Guidance for the Bill will also clearly tell the NHS what steps that consultation should involve. We have made clear in guidance exactly what steps have to be taken. I can tell noble Lords that we would also be prepared to include in regulations that the Section 2 notice must briefly record the patient's or carer's views and the outcome of the consultation. We have therefore listened to the concerns, and we believe that that proposal will meet them. It will make clear to the NHS the importance of involving patients and families at that stage and of keeping them fully informed as to what happens next in the discharge process.
I hope that, with those reassurances, the noble Baroness will feel able to withdraw her amendment.
Moved, That the House do not insist on their Amendment No. 6 to which the Commons have disagreed for their reason numbered 6A.—(Baroness Andrews.)
§ Baroness Barker rose to move, as an amendment to the Motion that this House do not insist on their Amendment No. 6 to which the Commons have disagreed for their reason numbered 6A:
§ 6B Leave out "not".
§ The noble Baroness said: My Lords, I thank the Minister for that statement and for the helpful letter which the department sent last week to my noble friend Lord Clement-Jones. That letter set out many of the points that she has just made. I am glad that we have moved on from the position outlined in the draft regulations which seemed to give older people no say at all in the process. I believe that it is right to enable older people to have some influence in the process.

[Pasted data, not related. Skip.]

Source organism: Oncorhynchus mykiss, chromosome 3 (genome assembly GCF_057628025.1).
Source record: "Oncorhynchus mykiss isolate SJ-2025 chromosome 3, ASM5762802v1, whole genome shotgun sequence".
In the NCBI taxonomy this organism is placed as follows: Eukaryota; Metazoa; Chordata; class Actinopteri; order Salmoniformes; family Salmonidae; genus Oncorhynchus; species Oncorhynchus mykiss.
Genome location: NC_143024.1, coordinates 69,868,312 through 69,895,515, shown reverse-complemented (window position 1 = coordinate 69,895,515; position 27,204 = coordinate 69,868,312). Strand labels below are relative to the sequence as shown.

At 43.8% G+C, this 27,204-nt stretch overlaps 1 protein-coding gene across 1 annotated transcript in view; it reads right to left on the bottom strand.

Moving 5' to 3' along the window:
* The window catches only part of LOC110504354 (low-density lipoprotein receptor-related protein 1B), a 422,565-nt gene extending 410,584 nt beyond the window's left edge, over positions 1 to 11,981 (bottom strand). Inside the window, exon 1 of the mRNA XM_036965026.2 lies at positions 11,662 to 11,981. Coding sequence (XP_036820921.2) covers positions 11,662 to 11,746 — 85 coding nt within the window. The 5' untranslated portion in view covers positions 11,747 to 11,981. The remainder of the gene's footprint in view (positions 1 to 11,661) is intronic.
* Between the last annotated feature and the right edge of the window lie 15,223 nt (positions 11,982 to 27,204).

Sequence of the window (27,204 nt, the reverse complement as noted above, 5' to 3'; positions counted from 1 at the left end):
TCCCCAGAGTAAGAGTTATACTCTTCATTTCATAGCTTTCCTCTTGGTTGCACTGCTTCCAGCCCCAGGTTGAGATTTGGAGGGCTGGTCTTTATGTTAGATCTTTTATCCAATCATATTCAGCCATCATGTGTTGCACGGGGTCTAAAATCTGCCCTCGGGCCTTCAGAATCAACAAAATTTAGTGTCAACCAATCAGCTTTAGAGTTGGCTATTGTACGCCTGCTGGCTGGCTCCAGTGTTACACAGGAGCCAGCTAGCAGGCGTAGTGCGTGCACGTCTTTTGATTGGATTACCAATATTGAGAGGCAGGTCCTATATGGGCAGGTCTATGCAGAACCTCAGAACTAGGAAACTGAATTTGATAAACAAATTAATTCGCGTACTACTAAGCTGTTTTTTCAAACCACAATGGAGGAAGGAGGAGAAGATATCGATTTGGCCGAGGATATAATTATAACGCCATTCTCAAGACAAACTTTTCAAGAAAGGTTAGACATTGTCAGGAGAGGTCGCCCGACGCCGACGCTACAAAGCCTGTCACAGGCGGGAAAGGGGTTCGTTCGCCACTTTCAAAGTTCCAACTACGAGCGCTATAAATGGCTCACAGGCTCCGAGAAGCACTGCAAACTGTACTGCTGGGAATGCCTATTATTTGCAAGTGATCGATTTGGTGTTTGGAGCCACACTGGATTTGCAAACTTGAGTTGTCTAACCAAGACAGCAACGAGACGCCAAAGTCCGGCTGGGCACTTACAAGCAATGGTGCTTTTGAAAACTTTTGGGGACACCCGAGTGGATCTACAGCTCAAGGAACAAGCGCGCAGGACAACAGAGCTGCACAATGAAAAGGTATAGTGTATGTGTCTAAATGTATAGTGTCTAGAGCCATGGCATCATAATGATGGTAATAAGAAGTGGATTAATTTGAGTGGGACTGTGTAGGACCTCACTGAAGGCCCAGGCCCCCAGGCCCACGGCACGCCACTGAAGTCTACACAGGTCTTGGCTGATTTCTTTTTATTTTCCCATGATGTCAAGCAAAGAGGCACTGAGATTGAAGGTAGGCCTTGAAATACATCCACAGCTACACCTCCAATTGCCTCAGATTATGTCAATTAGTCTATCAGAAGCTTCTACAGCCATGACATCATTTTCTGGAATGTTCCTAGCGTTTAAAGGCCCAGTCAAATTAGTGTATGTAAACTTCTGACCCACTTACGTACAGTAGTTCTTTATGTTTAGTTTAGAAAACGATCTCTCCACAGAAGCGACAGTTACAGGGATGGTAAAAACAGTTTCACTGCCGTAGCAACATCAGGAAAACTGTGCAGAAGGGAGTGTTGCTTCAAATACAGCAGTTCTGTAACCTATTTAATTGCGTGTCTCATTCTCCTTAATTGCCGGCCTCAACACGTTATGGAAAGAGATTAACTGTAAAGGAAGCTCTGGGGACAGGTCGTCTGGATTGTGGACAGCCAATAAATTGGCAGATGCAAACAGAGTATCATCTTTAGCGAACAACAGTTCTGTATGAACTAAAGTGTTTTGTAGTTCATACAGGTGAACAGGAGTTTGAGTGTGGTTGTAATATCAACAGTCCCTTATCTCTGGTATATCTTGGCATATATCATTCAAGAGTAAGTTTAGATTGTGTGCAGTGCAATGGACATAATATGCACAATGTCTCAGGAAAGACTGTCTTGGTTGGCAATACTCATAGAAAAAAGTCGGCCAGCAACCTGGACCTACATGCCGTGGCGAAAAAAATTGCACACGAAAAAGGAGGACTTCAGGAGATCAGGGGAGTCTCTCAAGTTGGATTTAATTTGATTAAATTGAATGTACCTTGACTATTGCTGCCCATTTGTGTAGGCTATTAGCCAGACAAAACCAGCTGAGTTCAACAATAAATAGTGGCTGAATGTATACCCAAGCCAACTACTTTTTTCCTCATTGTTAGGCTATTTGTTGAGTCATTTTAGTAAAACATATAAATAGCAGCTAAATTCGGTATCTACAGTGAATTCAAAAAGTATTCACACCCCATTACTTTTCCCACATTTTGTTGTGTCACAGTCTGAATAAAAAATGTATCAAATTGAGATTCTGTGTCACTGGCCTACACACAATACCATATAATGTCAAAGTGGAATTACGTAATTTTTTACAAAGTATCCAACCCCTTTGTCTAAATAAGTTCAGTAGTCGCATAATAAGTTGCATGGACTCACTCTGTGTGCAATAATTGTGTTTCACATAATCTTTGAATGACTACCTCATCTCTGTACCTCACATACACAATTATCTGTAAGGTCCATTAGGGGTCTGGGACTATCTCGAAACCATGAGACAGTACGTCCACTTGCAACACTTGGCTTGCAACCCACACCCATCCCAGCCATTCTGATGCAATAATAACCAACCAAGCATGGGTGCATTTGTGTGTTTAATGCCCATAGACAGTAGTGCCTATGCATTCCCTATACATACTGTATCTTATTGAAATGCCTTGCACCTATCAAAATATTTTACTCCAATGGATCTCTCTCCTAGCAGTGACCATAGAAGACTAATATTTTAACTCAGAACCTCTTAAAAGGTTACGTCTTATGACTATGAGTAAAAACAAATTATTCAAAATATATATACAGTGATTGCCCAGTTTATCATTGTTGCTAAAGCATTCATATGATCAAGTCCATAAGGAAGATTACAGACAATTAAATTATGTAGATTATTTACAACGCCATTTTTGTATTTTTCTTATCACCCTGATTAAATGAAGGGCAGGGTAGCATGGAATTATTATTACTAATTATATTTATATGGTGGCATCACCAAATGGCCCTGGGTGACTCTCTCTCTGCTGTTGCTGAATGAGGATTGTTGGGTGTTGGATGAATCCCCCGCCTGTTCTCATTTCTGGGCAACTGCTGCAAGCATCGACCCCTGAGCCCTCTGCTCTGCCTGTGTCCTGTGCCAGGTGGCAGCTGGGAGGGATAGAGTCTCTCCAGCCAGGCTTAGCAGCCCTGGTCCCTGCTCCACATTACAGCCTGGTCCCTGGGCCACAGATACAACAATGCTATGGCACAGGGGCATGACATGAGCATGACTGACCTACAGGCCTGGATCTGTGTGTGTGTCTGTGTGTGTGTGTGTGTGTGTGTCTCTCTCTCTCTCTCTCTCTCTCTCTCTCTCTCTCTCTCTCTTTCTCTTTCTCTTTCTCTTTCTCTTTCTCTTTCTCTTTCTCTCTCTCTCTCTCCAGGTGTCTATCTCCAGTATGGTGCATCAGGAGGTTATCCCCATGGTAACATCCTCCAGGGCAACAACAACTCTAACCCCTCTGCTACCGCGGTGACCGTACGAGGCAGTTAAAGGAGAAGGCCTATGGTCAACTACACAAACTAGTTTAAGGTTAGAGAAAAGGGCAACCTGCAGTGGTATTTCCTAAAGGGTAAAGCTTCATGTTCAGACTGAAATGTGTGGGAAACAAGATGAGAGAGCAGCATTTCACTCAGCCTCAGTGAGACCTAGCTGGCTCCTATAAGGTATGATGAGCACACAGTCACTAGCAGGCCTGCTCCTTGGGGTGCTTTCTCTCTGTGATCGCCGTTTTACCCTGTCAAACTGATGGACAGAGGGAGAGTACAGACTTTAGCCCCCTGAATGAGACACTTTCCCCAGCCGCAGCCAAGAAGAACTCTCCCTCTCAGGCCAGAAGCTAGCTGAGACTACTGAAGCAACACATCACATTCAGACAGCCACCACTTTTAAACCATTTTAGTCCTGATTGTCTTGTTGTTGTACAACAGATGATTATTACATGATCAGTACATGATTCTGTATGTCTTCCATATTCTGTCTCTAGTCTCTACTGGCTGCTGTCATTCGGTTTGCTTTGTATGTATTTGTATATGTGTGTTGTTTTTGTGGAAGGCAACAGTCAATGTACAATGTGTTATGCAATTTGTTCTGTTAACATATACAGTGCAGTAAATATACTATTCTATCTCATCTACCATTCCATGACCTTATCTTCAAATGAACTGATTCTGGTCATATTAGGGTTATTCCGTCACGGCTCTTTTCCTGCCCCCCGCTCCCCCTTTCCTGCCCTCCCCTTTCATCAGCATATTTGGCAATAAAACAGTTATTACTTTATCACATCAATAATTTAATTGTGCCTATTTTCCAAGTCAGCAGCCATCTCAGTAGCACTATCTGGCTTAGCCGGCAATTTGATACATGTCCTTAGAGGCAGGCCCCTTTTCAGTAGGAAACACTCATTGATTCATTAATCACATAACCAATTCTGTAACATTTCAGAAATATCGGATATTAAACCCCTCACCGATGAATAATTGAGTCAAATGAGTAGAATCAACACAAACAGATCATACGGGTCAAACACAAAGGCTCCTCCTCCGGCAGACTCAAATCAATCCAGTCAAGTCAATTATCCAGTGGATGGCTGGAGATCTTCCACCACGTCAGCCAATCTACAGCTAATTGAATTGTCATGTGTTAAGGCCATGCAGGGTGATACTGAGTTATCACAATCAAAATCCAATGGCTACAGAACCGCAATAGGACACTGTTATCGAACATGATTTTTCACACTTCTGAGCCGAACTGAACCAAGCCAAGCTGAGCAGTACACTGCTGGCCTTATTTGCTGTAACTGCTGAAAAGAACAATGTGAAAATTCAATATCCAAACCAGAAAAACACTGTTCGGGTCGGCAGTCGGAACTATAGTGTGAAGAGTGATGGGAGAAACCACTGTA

§ Always at the back of my mind was the fear that older people seeing the new system in operation as described at earlier stages would believe that if they went to hospital, nothing could be done to stop them going into an old people's home. That might seem an irrational fear to your Lordships but it is real to many older people. I am glad that it will be possible to explain to older people that such will not happen to them but that they or members of their family can be active participants.977
§ I agree that many older people would like the opportunity of help from social services. Social workers can be of enormous help in explaining what is available. I hope that when the new system comes into force, there will still be room for flexibility and a human approach to older people in hospital—that we will not take away from nurses the ability to treat their patients holistically, which is part of good nursing. I am heartened by the Minister's comments. We have almost reached the point where I wanted us to be.
§ Moved, as an amendment to the Motion that this House do not insist on their Amendment No. 6 to which the Commons have disagreed for their reason numbered 6A, leave out "not.—(Baroness Barker.)
§ Earl Howe
My Lords, while the concessions made are not all on the face of the Bill, we now have a more patient-centred measure than before, which is a thoroughly healthy development. I retain a small measure of disquiet about possible abuse of patient confidentiality—even under the tighter rules that the Minister outlined. I add my thanks for the comprehensive letter sent by the Minister's colleague, Jacqui Smith, a few days ago.